In a shop window, there was a crib with the figures of Mary, Joseph and the baby Jesus. Beside it a brightly coloured notice told passers-by that the crib was a reminder to everyone that, “Jesus was the reason for the season.”
To most people reading the notice, the words would be meaningless. Teaching religious education to more than three hundred students, in seventeen different sets, in a school in the English shires, I can state with certainty that the words would convey no message whatsoever to the overwhelming majority of them. Among the students I teach, the one who could talk most about Jesus is a devout Muslim. (Islam sees Jesus as a prophet who will return at the end of time). Most English students know little or nothing about Christianity, and have less desire to learn about it. They are typical of the 97% or so who do not attend a Christian church.
If the message in the shop window lacks meaning, it is also untrue. Even at primary school fifty years ago, our teacher would have taught us that the Bible story of the birth of Jesus could not have been something that took place in midwinter. With unrelenting integrity, Miss Rabbage would have taught her unpromising junior class of twenty or so children that the birth of Jesus was, perhaps, in October, and that the church had moved its celebration to midwinter to supplant the pagan solstice festival. The logic was apparent, the reason for the season was not a birth in Bethlehem, but the turning of the days.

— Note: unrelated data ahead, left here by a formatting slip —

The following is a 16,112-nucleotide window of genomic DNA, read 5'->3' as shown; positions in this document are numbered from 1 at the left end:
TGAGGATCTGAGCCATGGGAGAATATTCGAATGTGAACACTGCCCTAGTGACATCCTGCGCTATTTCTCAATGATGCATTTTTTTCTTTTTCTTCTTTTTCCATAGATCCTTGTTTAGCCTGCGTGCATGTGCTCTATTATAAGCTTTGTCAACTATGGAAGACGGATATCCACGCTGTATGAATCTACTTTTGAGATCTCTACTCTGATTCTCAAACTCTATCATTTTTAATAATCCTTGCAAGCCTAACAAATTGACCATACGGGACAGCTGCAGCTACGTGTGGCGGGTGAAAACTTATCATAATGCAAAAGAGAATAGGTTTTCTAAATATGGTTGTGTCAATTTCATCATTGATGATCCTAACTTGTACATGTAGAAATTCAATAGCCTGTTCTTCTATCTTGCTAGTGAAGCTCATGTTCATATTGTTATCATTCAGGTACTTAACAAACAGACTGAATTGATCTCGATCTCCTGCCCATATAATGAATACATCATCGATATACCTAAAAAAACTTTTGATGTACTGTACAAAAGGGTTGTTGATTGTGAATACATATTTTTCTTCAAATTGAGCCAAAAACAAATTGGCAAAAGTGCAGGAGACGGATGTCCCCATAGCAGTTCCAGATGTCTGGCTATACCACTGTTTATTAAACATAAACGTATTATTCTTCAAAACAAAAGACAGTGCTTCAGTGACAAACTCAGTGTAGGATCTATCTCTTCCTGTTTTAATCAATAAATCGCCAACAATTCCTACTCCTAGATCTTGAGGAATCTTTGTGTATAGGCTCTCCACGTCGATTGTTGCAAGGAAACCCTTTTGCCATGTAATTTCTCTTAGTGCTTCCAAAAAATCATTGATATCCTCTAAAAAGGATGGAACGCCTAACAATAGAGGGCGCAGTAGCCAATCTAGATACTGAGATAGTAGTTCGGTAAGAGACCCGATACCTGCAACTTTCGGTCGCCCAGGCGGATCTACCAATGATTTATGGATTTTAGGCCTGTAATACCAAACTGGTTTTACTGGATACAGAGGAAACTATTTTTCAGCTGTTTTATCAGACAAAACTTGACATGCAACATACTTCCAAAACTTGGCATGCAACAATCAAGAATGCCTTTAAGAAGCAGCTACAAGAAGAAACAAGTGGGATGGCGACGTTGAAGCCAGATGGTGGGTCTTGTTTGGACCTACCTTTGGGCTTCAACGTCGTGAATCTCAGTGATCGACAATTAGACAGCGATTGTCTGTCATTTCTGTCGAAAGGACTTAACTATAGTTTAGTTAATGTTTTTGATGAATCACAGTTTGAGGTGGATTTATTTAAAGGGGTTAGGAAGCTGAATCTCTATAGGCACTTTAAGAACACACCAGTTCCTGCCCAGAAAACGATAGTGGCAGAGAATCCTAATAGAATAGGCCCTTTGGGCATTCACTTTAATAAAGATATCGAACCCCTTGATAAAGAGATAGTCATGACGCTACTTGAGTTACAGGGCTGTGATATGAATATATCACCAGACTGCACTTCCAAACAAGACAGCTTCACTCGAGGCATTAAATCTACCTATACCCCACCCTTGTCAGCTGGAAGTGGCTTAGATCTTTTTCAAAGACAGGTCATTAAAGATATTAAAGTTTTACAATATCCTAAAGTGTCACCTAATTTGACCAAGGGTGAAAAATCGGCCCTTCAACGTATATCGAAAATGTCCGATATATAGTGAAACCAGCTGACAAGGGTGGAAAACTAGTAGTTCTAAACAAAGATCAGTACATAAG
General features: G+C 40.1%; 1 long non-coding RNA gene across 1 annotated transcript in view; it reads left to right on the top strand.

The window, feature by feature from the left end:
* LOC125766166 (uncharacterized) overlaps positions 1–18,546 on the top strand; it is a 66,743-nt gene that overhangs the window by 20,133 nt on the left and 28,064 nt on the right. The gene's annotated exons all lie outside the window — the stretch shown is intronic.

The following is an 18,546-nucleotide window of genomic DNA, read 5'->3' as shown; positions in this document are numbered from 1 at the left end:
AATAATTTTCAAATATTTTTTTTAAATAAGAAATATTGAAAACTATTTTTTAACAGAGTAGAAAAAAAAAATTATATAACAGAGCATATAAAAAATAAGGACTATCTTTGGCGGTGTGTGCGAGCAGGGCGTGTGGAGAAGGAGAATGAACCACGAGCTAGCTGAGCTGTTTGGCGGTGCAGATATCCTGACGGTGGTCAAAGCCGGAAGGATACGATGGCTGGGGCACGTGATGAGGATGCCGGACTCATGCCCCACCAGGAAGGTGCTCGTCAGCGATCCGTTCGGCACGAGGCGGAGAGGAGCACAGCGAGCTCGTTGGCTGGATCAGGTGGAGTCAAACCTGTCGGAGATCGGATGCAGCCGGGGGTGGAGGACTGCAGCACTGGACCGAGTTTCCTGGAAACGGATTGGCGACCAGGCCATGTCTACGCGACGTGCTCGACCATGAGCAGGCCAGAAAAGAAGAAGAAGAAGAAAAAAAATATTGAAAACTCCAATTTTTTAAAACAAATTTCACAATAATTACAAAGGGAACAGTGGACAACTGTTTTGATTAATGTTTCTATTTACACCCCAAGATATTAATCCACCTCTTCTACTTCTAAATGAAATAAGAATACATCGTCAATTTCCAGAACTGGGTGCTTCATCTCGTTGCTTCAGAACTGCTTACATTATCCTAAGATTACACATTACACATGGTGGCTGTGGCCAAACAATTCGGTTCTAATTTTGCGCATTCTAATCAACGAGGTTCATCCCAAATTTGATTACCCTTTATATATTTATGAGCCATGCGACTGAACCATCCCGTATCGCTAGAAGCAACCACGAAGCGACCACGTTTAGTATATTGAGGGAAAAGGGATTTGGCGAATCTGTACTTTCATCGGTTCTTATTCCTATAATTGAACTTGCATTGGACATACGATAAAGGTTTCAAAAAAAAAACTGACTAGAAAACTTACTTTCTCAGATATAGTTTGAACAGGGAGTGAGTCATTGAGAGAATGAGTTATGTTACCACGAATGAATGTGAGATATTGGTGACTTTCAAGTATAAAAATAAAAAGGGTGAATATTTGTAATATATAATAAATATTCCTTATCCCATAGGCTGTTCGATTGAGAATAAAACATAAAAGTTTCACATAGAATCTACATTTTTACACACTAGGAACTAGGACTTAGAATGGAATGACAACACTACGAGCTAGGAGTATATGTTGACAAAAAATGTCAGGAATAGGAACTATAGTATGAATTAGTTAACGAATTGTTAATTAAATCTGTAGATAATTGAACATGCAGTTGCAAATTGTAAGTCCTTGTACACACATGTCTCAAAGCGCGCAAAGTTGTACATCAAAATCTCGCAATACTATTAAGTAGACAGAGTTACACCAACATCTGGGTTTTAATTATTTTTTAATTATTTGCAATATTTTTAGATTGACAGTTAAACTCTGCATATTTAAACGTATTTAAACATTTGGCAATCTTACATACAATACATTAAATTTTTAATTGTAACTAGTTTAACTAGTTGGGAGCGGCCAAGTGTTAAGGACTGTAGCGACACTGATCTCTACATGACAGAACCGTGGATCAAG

In the early church, the Resurrection was the focus of the faith, the birth of Jesus was not celebrated. With the Protestant Reformation in the Sixteenth Century, there were again Christians who set aside the Christmas celebrations in favour of a return to what they believed to be a more Biblical faith. In Northern Ireland, in the 1990s, there were still churches that did not mark Christmas.
Slogans like, “Jesus is the reason for the season,” are the mark of a church that has lost confidence in its New Testament roots, that has put the personal experience of its own members ahead of the radicalism of Jesus of Nazareth.
A recent article in The Times newspaper suggested that the rise of evangelicalism in the Church of England had been accompanied by a drop in the IQ of its bishops. It seems that, if not a drop in intelligence, there has been a decline in the critical faculty of the church leadership. As our primary school class from fifty years ago might have told them, Jesus is not the reason for the season